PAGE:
Biogeographic trends in bacterial community structure and composition were observed only in bulk soil. Bacterial and fungal communities associated with Chardonnay and Cabernet Sauvignon musts have previously been shown to exhibit significant biogeography (19). In the current study, however, edaphic factors within vineyards outweighed biogeographic trends, suggesting that soil bacterial assemblages have extensive local heterogeneity even across small distances, and soils with similar edaphic variables and homogenous climatic conditions. This local heterogeneity could necessitate highly specific regionalization of vineyard management practices to support beneficial bacterial taxa, both above ground (e.g., Pseudomonas, Sphingomonas, and Methylobacterium spp.) and below ground (e.g., Rhizobiaceae and Bradyrhizobium spp.). The vineyard-associated localization of bacterial taxa has implications for viticulturists who rely on the assumption that the “land” imparts a unique quality to the wine specific to that growing site, called the terroir, but to date, only grapes and must have been implicated. These results suggest that the local biogeography of the soil microbiota may also have an indirect influence.
The origin of the microbes in wine ferments is still poorly understood, but, when not purposely inoculated, they are commonly assumed to come from the grapes themselves (41); however, some particular microbes might come from the winery equipment and barrels as well (42). The present study results evidenced that microbial community structures were most similar between grape and must samples, suggesting that the community present on grapes prior to fermentation remains relatively stable or, at least, more stable than differences among plant organs. Despite this, in comparisons of the phylotypes shared among the different sample types, California must samples shared more species of bacterial taxa with the soil from this study than with the grape samples. A plausible explanation might be related to the harvest practices and transport procedures, where harvested grapes ultimately forming part of the must might have received a significant input of microorganism phylotypes from soil when manually harvested, as these grapes are usually stored in boxes located on the ground. Mechanical harvesting is not exempt from this, as the machinery generates dust from the ground, which could colonize grapes. Martins and colleagues (22) proposed a similar idea, suggesting that dust generated in tillage (commonly used to control weeds in vineyards) might contribute to the migration of microorganisms from soil to aerial parts, where they would establish as grape epiphytes. All these results imply that soil microbiota may have a more direct role in winemaking and that soil microbiota are potentially involved in the formation of the regional wine terroir.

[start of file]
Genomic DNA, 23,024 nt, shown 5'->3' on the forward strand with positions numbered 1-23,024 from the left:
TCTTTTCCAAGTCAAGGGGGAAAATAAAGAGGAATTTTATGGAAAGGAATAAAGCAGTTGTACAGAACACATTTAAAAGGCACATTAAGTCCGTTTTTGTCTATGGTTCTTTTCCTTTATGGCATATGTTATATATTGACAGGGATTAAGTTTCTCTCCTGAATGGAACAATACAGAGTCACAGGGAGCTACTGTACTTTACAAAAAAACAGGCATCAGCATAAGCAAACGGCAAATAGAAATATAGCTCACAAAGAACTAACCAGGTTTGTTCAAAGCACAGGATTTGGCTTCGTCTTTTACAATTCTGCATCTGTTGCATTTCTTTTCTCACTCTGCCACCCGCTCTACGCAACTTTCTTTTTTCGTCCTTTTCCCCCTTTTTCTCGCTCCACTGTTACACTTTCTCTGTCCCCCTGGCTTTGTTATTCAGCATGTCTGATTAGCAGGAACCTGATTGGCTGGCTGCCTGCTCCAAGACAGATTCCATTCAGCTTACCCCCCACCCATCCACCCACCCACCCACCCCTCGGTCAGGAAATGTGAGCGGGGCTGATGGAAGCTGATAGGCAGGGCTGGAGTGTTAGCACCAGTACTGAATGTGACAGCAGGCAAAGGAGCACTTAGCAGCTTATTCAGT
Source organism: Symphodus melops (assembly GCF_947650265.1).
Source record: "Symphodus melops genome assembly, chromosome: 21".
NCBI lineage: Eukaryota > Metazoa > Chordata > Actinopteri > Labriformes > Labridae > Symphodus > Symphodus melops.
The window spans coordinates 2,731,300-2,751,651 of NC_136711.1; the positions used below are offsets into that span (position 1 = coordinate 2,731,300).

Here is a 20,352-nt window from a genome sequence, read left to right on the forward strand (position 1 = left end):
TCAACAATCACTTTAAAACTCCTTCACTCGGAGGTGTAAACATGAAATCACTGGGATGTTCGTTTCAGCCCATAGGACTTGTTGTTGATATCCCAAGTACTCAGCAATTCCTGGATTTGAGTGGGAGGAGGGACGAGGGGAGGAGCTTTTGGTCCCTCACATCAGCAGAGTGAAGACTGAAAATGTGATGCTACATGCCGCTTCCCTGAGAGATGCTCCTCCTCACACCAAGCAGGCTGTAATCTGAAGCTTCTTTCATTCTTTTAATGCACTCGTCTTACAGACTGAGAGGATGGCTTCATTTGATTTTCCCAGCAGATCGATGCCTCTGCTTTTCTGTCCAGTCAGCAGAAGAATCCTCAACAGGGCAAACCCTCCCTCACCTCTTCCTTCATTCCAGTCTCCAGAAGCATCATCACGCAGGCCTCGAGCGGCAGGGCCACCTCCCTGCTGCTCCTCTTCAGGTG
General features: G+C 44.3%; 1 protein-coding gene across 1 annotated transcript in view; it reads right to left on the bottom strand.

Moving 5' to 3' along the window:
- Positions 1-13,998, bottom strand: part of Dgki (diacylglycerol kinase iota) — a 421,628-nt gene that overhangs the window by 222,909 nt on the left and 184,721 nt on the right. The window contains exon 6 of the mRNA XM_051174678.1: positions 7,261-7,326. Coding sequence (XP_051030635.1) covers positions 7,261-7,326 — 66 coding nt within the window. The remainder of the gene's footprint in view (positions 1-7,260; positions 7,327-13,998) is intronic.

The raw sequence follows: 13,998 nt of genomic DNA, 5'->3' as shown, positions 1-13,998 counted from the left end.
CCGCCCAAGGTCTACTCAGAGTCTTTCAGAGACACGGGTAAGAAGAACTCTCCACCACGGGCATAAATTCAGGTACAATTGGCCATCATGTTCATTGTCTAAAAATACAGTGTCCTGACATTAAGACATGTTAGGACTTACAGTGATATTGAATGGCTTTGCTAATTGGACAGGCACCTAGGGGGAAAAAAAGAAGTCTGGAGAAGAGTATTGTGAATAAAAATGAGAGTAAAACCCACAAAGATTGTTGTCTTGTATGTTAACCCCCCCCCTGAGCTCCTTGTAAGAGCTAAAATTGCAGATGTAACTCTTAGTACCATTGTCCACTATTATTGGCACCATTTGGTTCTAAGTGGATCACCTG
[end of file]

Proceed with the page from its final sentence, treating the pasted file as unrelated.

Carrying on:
In conclusion, microbial community structures were significantly different between plant parts and soils, and yet aboveground samples shared more OTUs with belowground environments than they did with each other, suggesting that soil is a major microbial reservoir. Differences in the soil bacterial communities of different vineyards are reflected in the roots, with the abundances of species of several taxa showing specific vineyard regionalization. This suggests that, even within a single region, there can be significant variation in the community structure in both soils and vines, pointing to a potential microbial seed bank in soils that is differentially selected for by the Merlot vine and that might shape the microbial assemblages of aboveground organs, such as grapes, thereby indirectly influencing wine characteristics.